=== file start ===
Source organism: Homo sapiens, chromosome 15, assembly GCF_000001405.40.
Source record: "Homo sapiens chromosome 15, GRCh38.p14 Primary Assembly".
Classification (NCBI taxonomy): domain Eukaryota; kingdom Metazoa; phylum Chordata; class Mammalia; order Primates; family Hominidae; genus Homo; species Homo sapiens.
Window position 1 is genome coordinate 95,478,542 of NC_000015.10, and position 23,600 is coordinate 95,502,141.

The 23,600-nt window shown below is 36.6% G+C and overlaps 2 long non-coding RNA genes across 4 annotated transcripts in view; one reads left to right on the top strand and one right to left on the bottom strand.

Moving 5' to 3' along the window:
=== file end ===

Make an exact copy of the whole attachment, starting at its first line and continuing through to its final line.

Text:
Source organism: Homo sapiens, chromosome 15, assembly GCF_000001405.40.
Source record: "Homo sapiens chromosome 15, GRCh38.p14 Primary Assembly".
Classification (NCBI taxonomy): domain Eukaryota; kingdom Metazoa; phylum Chordata; class Mammalia; order Primates; family Hominidae; genus Homo; species Homo sapiens.
Window position 1 is genome coordinate 95,478,542 of NC_000015.10, and position 23,600 is coordinate 95,502,141.

The 23,600-nt window shown below is 36.6% G+C and overlaps 2 long non-coding RNA genes across 4 annotated transcripts in view; one reads left to right on the top strand and one right to left on the bottom strand.

Moving 5' to 3' along the window: